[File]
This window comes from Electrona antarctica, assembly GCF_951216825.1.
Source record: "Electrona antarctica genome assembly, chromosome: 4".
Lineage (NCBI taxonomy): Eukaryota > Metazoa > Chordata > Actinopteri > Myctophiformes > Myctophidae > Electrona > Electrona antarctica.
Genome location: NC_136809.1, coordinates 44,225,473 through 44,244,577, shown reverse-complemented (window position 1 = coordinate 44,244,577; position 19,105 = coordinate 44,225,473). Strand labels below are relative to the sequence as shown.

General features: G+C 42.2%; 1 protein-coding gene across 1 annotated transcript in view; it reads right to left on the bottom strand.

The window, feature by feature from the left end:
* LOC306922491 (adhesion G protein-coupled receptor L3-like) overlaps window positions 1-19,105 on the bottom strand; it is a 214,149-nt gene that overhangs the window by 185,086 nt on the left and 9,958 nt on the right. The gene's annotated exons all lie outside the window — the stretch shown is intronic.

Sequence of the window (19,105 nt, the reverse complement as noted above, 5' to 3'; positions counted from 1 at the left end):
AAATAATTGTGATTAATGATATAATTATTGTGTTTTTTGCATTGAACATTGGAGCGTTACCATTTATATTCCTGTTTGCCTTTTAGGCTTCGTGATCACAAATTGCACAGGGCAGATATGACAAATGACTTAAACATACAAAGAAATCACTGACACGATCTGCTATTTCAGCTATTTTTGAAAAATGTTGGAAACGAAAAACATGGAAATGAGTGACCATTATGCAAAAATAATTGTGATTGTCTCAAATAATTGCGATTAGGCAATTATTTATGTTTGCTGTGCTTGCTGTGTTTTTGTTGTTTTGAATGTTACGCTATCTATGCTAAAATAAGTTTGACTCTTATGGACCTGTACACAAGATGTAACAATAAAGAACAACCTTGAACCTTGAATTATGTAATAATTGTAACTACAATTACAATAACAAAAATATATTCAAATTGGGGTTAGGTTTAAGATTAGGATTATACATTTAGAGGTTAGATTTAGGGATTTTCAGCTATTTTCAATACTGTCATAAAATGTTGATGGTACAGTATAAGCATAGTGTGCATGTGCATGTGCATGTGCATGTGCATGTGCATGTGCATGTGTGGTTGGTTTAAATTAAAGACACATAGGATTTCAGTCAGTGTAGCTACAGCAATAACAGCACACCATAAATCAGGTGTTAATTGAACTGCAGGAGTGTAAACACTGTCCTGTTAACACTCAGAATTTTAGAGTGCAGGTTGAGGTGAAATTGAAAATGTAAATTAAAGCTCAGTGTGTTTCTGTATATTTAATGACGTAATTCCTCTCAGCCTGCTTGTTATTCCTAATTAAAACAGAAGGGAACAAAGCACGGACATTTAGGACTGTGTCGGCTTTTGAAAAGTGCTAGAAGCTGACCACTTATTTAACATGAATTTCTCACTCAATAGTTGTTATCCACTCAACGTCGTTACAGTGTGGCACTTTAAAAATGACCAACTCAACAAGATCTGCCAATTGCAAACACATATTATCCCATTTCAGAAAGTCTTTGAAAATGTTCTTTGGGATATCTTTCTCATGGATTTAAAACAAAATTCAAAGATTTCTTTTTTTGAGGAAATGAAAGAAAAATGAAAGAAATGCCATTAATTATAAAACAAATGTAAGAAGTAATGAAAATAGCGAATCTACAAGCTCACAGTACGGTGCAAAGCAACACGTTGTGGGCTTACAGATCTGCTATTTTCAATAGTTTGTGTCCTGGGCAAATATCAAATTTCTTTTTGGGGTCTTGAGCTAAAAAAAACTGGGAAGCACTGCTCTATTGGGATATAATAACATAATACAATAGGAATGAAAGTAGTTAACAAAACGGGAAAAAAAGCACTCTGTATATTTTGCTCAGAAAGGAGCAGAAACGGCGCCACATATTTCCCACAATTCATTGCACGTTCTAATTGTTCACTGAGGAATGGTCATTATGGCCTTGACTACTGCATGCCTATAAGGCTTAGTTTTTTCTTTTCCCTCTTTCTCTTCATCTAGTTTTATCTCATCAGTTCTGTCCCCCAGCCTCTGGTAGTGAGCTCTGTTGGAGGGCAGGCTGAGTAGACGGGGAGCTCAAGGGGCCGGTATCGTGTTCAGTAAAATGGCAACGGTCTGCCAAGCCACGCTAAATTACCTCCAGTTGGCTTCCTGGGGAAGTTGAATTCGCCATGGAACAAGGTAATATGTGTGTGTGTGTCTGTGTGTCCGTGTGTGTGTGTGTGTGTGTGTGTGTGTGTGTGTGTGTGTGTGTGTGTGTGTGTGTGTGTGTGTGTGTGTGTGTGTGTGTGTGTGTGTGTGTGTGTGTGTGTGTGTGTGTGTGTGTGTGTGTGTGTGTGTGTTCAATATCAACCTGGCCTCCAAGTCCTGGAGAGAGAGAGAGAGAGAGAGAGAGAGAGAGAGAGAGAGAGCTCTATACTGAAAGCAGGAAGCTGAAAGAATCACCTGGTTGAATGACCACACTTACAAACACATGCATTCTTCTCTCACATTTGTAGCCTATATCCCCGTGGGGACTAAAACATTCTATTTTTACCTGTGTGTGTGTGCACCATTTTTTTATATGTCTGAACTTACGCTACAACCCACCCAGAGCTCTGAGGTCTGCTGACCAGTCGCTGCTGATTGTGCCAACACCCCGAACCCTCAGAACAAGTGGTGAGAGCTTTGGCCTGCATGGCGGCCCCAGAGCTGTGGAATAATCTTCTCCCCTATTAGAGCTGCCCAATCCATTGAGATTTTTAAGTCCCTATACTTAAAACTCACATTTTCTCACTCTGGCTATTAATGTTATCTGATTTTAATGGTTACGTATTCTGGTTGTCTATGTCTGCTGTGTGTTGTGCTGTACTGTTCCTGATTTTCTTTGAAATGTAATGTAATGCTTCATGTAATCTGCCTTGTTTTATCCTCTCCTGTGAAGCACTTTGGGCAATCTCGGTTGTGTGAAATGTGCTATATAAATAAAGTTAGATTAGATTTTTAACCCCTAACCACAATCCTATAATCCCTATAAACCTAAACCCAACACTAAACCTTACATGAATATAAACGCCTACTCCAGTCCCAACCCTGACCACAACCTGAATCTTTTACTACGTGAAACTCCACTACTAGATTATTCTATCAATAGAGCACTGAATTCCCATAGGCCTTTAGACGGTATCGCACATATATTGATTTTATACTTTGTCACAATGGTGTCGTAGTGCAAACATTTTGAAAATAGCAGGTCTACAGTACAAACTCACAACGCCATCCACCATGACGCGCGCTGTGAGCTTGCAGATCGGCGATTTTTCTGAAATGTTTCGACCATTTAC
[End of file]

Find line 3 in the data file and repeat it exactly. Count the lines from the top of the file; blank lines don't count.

Lineage (NCBI taxonomy): Eukaryota > Metazoa > Chordata > Actinopteri > Myctophiformes > Myctophidae > Electrona > Electrona antarctica.